Most transvestites describe themselves as heterosexual, though the term sometimes gets stretched a bit. One transvestite at the gala says he is heterosexual, but adds that he lives as a woman and dates men.
     Still, many transvestites have wives, families, and are not effeminate when dressed as men, many say.
     "I'm straight, married, I have a 9-to-5 job, a sales job," says Jenny. "I battle over turf with the rest of the sales people. I play baseball."
     Indeed, one academic explanation of transvestism is that it is the ironic result of a sort of super-masculinity.
     "One of the ways we understand transvestism is an attempt to integrate what are otherwise carefully separate parts of one's self," says Dr. Richard Carroll, director of the Sex and Marital Therapy program at the University of Chicago. "Some men, in most of their lives, are aggressive and hypermasculine, and it's as if some men have split off the feminine aspects of themselves so completely they have to cross dress and play a role to get in touch with the more feminine part of themselves."
     What is a mystery, however, is whether the strong masculinity is a cause of, or a reaction to, transvestism.
     "A lot of transvestites will overcompensate in male life," says Anjelica, who worked for years as a mailman "partly because of the uniform."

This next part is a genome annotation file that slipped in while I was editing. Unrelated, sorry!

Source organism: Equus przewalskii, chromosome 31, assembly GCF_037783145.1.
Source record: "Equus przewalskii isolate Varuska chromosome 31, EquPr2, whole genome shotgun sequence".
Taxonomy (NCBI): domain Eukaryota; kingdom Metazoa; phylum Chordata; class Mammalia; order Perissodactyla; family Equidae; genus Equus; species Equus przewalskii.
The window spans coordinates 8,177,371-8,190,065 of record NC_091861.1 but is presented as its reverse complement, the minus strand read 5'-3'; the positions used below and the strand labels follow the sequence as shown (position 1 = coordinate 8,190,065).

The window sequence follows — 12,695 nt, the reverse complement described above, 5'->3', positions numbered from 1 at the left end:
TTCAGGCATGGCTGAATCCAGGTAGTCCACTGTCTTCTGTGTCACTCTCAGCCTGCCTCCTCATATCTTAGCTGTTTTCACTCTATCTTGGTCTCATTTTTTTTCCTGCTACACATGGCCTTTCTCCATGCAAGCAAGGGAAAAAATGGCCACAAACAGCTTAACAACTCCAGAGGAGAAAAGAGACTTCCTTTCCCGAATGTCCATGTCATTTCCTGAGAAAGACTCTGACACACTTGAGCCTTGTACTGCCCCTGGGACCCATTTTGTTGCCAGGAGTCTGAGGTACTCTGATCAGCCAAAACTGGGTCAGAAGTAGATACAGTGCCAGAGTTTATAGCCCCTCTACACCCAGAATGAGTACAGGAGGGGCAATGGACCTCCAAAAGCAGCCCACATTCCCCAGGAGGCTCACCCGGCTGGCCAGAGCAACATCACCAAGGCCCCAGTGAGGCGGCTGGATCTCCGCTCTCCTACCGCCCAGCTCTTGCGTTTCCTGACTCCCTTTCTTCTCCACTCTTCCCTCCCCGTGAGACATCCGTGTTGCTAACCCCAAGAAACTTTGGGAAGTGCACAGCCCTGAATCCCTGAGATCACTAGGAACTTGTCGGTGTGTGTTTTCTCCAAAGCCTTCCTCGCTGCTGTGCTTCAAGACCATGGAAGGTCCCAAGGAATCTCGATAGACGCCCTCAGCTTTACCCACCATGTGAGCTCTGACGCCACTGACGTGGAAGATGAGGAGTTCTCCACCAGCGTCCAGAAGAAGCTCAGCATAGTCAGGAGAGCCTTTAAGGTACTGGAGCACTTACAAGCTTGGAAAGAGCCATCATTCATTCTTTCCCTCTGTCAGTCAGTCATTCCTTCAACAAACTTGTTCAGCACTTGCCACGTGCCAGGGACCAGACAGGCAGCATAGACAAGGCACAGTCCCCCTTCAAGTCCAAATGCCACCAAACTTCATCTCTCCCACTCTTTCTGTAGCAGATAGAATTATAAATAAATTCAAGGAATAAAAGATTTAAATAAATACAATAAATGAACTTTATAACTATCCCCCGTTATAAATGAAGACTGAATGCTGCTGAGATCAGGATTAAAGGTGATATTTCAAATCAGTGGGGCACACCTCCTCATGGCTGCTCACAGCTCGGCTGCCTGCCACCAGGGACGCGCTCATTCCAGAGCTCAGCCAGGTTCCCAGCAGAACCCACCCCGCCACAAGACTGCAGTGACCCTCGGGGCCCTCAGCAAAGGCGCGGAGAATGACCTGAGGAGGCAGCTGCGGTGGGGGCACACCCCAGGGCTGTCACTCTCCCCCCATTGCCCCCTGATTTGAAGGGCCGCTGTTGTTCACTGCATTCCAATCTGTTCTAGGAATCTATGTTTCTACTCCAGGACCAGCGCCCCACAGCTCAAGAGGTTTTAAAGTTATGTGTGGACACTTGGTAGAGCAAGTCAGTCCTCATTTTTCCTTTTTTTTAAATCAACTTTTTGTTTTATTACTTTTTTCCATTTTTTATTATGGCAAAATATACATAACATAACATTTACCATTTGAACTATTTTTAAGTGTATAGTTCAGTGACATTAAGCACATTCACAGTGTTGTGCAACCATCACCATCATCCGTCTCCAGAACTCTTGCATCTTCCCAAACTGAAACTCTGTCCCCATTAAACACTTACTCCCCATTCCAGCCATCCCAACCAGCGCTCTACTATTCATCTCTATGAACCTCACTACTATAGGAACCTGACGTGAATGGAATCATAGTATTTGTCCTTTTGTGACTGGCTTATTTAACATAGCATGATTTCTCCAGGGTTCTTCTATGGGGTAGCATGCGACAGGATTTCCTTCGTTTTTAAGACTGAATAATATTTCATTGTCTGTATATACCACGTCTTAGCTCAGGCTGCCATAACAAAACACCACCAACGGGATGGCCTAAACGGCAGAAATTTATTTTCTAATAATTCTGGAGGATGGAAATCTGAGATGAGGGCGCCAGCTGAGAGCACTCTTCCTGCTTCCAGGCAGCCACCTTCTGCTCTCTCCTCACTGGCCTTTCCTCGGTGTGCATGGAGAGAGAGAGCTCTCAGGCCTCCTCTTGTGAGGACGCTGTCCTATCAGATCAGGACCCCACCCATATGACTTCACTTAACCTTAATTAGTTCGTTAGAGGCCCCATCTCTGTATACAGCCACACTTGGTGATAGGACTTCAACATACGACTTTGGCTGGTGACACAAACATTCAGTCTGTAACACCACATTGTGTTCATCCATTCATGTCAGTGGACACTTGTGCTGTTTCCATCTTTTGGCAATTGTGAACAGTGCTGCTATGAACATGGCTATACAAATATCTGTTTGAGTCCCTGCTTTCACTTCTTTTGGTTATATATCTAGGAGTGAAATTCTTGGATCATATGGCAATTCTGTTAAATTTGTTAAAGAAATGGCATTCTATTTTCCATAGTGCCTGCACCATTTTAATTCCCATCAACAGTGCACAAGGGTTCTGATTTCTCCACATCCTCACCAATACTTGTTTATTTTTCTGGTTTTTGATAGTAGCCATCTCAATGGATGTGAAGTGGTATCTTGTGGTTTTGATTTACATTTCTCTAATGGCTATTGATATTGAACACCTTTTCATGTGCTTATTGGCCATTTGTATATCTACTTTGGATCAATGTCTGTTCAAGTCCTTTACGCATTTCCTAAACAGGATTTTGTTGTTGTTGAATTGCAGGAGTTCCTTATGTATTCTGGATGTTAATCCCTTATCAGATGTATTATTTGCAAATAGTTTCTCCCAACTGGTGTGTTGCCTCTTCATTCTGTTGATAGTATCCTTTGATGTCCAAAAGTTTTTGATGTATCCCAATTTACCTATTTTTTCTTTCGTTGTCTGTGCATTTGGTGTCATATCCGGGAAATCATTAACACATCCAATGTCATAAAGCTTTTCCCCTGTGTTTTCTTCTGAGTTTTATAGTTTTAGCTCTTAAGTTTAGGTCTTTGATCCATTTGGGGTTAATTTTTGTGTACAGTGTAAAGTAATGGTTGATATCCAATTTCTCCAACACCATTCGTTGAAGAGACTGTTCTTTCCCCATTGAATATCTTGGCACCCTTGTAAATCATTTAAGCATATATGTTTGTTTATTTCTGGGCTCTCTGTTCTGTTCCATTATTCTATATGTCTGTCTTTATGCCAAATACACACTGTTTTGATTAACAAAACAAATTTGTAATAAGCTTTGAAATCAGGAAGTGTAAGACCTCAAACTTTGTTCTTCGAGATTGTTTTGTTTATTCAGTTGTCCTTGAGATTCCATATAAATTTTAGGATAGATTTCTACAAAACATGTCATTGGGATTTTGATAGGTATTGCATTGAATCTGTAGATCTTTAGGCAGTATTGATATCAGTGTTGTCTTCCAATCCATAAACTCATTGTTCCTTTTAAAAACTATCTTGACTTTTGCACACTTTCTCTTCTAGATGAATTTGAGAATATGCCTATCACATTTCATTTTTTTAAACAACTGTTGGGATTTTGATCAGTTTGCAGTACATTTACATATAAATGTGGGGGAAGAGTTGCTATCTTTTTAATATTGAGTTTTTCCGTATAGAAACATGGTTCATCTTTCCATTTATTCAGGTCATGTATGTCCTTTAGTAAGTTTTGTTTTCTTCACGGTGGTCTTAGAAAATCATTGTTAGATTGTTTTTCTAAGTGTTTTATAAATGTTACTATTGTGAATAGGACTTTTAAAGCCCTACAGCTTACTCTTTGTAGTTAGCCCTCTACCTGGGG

Transvestites themselves, who generally say they began dressing in female clothing at a very young age, describe cross-dressing as a compulsion.
     "I just have to do it; it's like this urge," says Leslie.
     While transvestites are initially drawn to women's clothing as an erotic experience, the appeal often changes into a general state of well-being.
     "The sexual element becomes less important and dressing and passing as female more important. Just the experience of being cross-dressed is associated with a sense of calm, peace, and freedom from stress," says Carroll. "For many transvestites, the sexual aspect becomes less important as they grow older. It just feels peaceful to them. Some men describe it like finally being at home."
     Despite the calm transvestites find in cross-dressing, they can face a variety of severe emotional problems, the result of conflict between their inner impulses and the outer dictates of society. Transvestites are thought to commit suicide more frequently.
     Pervasive public ridicule, which can result in physical attack, also is a problem.
     Then there is the issue of dealing with their families. Some wives divorce their husbands after learning that they are transvestites. Others grow to accept it.
     Nicole, attending the Gender Society gala with her husband, Gloria, was married for four years before she discovered women's clothing in the trunk of their car.